Front Page Titles (by Subject) Popular Instruction of Representatives 15 August 1789 - Liberty and Order: The First American Party Struggle
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Popular Instruction of Representatives 15 August 1789 - Lance Banning, Liberty and Order: The First American Party Struggle 
Liberty and Order: The First American Party Struggle, ed. and with a Preface by Lance Banning (Indianapolis: Liberty Fund, 2004).
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Popular Instruction of Representatives 15 August 1789
During the House discussion of the first amendments, Thomas Tudor Tucker, a South Carolina anti-Federalist, moved to insert a declaration of the people’s right “to instruct their representatives.” This led to a longer discussion than the House devoted to freedom of the press or freedom of religious conscience. Only snippets are presented here, but they include a sharp exchange between Madison and Aedanus Burke over whether Madison’s amendments would allay the public’s fears.
Thomas Hartley (Pa.)
… Representation is the principle of our government; the people ought to have confidence in the honor and integrity of those they send forward to transact their business; their right to instruct them is a problematical subject. We have seen it attended with bad consequences both in England and America. When the passions of the people were excited, instructions have been resorted to and obtained to answer party purposes; and although the public opinion is generally respectable, yet at such moments it has been known to be often wrong; and happy is that government composed of men of firmness and wisdom to discover and resist the popular error… .
John Page (Va.)
… The people have a right to consult for the common good; but to what end will this be done if they have not the power of instructing their representatives? Instruction and representation in a republic appear to me to be inseparably connected. … Every friend of mankind, every well-wisher of his country will be desirous of obtaining the sense of the people on every occasion of magnitude; but how can this be so well expressed as in instructions to their representatives?…
George Clymer (Pa.)
… If they have a constitutional right to instruct us, it infers that we are bound by those instructions… ; this is a most dangerous principle, utterly destructive of all ideas of an independent and deliberative body… .
… When the people have chosen a representative, it is his duty to meet others from the different parts of the union, and consult, and agree with them to such acts as are for the general benefit of the whole community; if they were to be guided by instructions, there would be no use in deliberation. … From hence I think it may be fairly inferred that the right of the people to consult for the common good can go no further than to petition to legislature or apply for a redress of grievances.
… Let the people consult and give their opinion, let the representative judge of it, and if it is just, let him govern himself by it as a good member ought to do; but if it is otherwise, let him have it in his power to reject their advice.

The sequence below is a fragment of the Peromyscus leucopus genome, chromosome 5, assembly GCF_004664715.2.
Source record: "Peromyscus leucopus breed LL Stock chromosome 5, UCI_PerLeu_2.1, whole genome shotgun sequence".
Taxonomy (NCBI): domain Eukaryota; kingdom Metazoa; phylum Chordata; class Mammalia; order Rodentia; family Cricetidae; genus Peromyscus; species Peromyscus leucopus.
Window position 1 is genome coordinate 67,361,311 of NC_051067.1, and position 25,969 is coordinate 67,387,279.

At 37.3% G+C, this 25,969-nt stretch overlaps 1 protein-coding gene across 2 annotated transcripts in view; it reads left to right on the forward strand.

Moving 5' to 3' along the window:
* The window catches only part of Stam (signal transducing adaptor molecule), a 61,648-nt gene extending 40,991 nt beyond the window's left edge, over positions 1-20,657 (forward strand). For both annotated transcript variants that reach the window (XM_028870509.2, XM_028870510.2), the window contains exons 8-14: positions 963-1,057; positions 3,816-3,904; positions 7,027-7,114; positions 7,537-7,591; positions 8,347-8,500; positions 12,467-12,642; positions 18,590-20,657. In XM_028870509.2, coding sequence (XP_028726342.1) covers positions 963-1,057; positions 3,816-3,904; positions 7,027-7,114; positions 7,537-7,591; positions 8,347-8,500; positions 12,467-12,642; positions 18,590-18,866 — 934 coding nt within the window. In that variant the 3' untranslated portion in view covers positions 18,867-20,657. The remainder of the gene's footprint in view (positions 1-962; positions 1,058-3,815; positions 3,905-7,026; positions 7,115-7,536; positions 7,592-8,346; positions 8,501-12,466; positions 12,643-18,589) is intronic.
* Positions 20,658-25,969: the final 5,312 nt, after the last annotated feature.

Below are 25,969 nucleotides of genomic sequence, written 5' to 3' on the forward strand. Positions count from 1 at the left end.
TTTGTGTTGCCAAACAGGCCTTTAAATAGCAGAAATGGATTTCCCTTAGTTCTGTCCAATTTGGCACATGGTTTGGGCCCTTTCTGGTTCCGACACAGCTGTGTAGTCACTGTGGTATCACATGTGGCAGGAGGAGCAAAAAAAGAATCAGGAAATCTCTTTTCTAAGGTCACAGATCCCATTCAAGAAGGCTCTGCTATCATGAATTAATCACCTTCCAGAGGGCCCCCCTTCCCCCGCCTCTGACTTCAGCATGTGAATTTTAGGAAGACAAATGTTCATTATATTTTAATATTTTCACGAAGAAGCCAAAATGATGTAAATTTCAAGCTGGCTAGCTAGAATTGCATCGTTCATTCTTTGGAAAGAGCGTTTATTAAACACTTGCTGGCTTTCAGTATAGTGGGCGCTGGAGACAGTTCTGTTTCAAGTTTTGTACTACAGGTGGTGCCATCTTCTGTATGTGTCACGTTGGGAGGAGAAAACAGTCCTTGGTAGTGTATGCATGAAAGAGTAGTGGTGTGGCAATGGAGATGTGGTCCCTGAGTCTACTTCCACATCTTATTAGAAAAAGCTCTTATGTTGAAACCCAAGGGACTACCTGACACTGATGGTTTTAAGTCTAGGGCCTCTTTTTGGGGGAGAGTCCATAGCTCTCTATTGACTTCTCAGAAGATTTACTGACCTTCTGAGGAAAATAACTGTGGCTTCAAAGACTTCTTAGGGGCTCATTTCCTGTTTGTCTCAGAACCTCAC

… I think the representative, notwithstanding the insertion of these words, would be at liberty to act as he pleased; … yet I think the people have a right both to instruct and bind them. … The sovereignty resides in the people, and … they do not part with it on any occasion. … But much good may result from a declaration in the Constitution that they possess this privilege; the people will be encouraged to come forward with their instructions, which will form a fund of useful information for the legislature. … I hope we shall never shut our ears against that information which is to be derived from the petitions and instructions of our constituents… .
… If we confine ourselves to an enumeration of simple acknowledged principles, the ratification will meet with but little difficulty. Amendments of a doubtful nature will have a tendency to prejudice the whole system; the proposition now suggested partakes highly of this nature. … In one sense this declaration is true, in many others it is certainly not true; … if we mean nothing more than this, that the people have a right to express and communicate their sentiments and wishes, we have provided for it already. … If gentlemen mean to go further and to say that the people have a right to instruct their representatives in such a sense as that the delegates were obliged to conform to those instructions, the declaration is not true. Suppose they instruct a representative by his vote to violate the Constitution, is he at liberty to obey such instructions? Suppose he is instructed to patronize certain measures, and from circumstances known to him but not to his constituents, he is convinced that they will endanger the public good, is he obliged to sacrifice his own judgment to them? Suppose he refuses, will his vote be the less valid. … What sort of a right is this in the Constitution to instruct a representative who has a right to disregard the order if he pleases? …